6. Compared to Biden supporters, Trump supporters are more fired up, more committed to their man and how he makes them feel. Meanwhile, Trump is at pains to show how many people cheer for him at his rallies. If Trump loses, how will these supporters process that loss?
  7. I can’t remember a presidential election in which foreign policy has been so infrequently discussed. Presidents possess the most latitude in dealing with other countries, yet rarely did Biden or Trump answer any questions in detail about world affairs. The impression from their “debates” is that China and Russia are enemies and that a new cold war is essentially inevitable. Neither candidate talked about defense spending except to stress it probably would go up. The U.S. dominance of the world’s trade in weapons went unremarked upon. America’s wars they pretty much ignored.
  8. A final thought: If you think your vote is worthless, you’re wrong. If it was worthless, various forces wouldn’t be trying to buy it, or block it, or otherwise restrict it. The choices may be depressing, but I’ve found voting itself to be uplifting. Get out there and vote!

Beware a Return to Normalcy

A century ago, Warren Harding bloviated about normalcy.

W.J. Astore

About forty years ago, I took undergraduate courses in U.S. History, where I first learned about “normalcy.” Normalcy came from the (successful) presidential campaign of Warren G. Harding in 1920. After World War I’s devastation and Woodrow Wilson’s attempt at internationalism, what Americans wanted most of all, according to Harding, was a “return to normalcy.” Harding, running against Wilson’s record though not Wilson himself, won the presidency.

Wilson himself favored a sort of high-minded preaching when he addressed Americans; in his own way, he may have been as narcissistic as Trump, and probably more racist. Again, while Harding didn’t run against Wilson, he did run against his legacy, and to many Americans he seemed like a good and decent man and was considered handsome to boot.

Another word associated with Harding’s campaign a century ago was “bloviate,” which basically means BS. A quick Google search confirms that bloviation is “a style of empty, pompous, political speech which originated in Ohio and was used by US President Warren G. Harding.” I guess I did learn something in those history classes.

I mention these two words, normalcy and bloviate, because in many ways they sum up Joe Biden’s strategy in 2020. He’s promised a return to normalcy, i.e. a return to the Obama/Biden years, and this does hold some appeal to Americans who are sick and tired of Trump’s lies and incompetence. But Biden himself has told us little about what he hopes to achieve, preferring to bloviate, which suggests he won’t be doing much to improve the lives of ordinary working Americans, assuming he wins.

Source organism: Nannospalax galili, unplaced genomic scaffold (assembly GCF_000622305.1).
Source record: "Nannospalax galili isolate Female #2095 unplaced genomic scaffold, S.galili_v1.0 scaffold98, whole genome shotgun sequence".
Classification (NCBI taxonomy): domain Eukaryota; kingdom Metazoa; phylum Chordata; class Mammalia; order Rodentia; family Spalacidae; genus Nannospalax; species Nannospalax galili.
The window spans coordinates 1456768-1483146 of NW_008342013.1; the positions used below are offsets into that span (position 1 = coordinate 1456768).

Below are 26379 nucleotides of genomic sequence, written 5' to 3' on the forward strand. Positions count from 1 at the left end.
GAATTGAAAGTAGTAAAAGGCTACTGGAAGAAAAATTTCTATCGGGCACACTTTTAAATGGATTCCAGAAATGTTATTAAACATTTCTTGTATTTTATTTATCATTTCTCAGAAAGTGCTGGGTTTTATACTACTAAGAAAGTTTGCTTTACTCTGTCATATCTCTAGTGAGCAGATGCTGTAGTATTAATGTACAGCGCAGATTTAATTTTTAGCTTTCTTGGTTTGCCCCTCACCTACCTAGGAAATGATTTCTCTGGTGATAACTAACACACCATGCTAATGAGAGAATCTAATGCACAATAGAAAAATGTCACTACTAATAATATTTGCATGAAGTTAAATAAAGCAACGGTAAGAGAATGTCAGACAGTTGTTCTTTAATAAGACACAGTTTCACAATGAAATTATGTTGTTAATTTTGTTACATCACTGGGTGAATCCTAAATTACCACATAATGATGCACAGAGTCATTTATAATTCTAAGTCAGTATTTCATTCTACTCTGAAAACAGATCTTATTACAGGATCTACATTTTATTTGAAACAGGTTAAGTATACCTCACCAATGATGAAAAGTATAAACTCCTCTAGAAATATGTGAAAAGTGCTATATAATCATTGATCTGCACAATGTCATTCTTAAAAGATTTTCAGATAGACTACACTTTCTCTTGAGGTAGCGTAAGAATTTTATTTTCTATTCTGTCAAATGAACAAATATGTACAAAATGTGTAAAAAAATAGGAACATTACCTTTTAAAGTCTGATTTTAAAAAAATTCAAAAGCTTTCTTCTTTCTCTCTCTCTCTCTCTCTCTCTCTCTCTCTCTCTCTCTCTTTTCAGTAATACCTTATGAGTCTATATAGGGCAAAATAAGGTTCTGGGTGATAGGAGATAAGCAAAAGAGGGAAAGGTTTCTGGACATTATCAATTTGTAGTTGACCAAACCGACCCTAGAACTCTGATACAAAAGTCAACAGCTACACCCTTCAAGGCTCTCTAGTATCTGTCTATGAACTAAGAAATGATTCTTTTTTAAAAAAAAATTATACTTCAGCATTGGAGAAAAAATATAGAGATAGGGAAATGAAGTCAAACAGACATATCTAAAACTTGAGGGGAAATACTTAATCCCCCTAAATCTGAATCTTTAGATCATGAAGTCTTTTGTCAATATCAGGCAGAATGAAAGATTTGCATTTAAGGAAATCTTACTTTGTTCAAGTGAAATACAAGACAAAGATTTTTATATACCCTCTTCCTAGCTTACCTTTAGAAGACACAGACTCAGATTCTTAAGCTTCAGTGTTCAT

The presidency of Warren G. Harding was an ill-starred one. He surrounded himself with corrupt cronies and was humiliated by the Teapot Dome Scandal. Harding died at the comparatively young age of 57 in 1923; his vice president, Calvin Coolidge, took over and led the country until 1928. Interestingly, Coolidge had made his reputation putting down the Boston police strike in the name of preserving “law and order” during the Red Scare of 1919. Perhaps his most famous sentiment as president was the idea that the business of the American people is business. It seemed to make sense during the Roaring Twenties until the Wall Street Crash of 1929.

History, as they say, doesn’t repeat itself but it does echo. Biden/Harris in 2020 is a little like Harding/Coolidge in 1920. Biden is the normalcy guy who bloviates; Harris is the VP who may well have to step in as president, but who as a “top cop” in California was no friend of labor but very much pro-business. Naturally, judging by our history, whether in 1920 or 2020, you can forget about any progressive policies unless and until we experience a cosmic crunch like the Great Depression of 1929. Even then, FDR and the New Deal didn’t come along until 1933.

History can be a depressing subject to take — a record of crimes, follies, and disasters of the past. We’re supposed to learn from it so as to avoid repeating the same. Assuming Biden/Harris win this week, we shall see if there’s any substance to them, or whether it’s just normalcy, bloviation, scandal, and business-friendly policies all over again.